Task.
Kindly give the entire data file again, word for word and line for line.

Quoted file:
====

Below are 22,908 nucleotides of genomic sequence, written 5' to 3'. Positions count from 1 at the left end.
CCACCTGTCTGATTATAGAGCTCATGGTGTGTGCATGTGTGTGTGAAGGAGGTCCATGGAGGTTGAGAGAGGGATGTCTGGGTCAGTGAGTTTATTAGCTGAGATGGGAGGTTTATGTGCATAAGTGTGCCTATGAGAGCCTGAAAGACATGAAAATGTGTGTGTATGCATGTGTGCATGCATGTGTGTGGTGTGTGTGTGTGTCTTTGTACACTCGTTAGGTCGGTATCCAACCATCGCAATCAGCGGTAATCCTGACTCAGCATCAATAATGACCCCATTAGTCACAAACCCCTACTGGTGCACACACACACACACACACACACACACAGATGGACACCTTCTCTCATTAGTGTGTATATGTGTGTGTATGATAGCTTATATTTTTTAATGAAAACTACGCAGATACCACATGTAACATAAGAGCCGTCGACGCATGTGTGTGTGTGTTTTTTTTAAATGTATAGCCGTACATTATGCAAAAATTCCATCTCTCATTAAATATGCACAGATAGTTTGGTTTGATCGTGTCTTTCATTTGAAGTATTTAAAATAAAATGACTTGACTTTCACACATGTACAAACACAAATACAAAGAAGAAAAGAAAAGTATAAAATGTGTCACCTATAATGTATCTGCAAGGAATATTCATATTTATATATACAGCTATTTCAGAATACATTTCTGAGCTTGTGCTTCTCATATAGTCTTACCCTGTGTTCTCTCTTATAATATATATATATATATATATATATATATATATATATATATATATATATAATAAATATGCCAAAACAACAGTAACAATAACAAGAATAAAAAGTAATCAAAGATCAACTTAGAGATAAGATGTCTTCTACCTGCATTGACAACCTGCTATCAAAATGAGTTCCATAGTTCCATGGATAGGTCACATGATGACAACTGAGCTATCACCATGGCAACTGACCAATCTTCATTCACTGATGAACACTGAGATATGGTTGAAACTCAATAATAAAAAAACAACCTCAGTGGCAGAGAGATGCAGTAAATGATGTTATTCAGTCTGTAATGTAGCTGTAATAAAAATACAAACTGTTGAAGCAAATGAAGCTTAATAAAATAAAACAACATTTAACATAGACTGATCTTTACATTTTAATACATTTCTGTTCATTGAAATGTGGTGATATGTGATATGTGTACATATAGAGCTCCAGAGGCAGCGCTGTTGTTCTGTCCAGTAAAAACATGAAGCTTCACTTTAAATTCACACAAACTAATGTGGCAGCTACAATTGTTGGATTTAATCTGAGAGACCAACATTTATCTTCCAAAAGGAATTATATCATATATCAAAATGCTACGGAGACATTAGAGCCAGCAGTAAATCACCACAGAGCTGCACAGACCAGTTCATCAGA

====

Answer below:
Below are 22,908 nucleotides of genomic sequence, written 5' to 3'. Positions count from 1 at the left end.
CCACCTGTCTGATTATAGAGCTCATGGTGTGTGCATGTGTGTGTGAAGGAGGTCCATGGAGGTTGAGAGAGGGATGTCTGGGTCAGTGAGTTTATTAGCTGAGATGGGAGGTTTATGTGCATAAGTGTGCCTATGAGAGCCTGAAAGACATGAAAATGTGTGTGTATGCATGTGTGCATGCATGTGTGTGGTGTGTGTGTGTGTCTTTGTACACTCGTTAGGTCGGTATCCAACCATCGCAATCAGCGGTAATCCTGACTCAGCATCAATAATGACCCCATTAGTCACAAACCCCTACTGGTGCACACACACACACACACACACACACACAGATGGACACCTTCTCTCATTAGTGTGTATATGTGTGTGTATGATAGCTTATATTTTTTAATGAAAACTACGCAGATACCACATGTAACATAAGAGCCGTCGACGCATGTGTGTGTGTGTTTTTTTTAAATGTATAGCCGTACATTATGCAAAAATTCCATCTCTCATTAAATATGCACAGATAGTTTGGTTTGATCGTGTCTTTCATTTGAAGTATTTAAAATAAAATGACTTGACTTTCACACATGTACAAACACAAATACAAAGAAGAAAAGAAAAGTATAAAATGTGTCACCTATAATGTATCTGCAAGGAATATTCATATTTATATATACAGCTATTTCAGAATACATTTCTGAGCTTGTGCTTCTCATATAGTCTTACCCTGTGTTCTCTCTTATAATATATATATATATATATATATATATATATATATATATATATATATATAATAAATATGCCAAAACAACAGTAACAATAACAAGAATAAAAAGTAATCAAAGATCAACTTAGAGATAAGATGTCTTCTACCTGCATTGACAACCTGCTATCAAAATGAGTTCCATAGTTCCATGGATAGGTCACATGATGACAACTGAGCTATCACCATGGCAACTGACCAATCTTCATTCACTGATGAACACTGAGATATGGTTGAAACTCAATAATAAAAAAACAACCTCAGTGGCAGAGAGATGCAGTAAATGATGTTATTCAGTCTGTAATGTAGCTGTAATAAAAATACAAACTGTTGAAGCAAATGAAGCTTAATAAAATAAAACAACATTTAACATAGACTGATCTTTACATTTTAATACATTTCTGTTCATTGAAATGTGGTGATATGTGATATGTGTACATATAGAGCTCCAGAGGCAGCGCTGTTGTTCTGTCCAGTAAAAACATGAAGCTTCACTTTAAATTCACACAAACTAATGTGGCAGCTACAATTGTTGGATTTAATCTGAGAGACCAACATTTATCTTCCAAAAGGAATTATATCATATATCAAAATGCTACGGAGACATTAGAGCCAGCAGTAAATCACCACAGAGCTGCACAGACCAGTTCATCAGA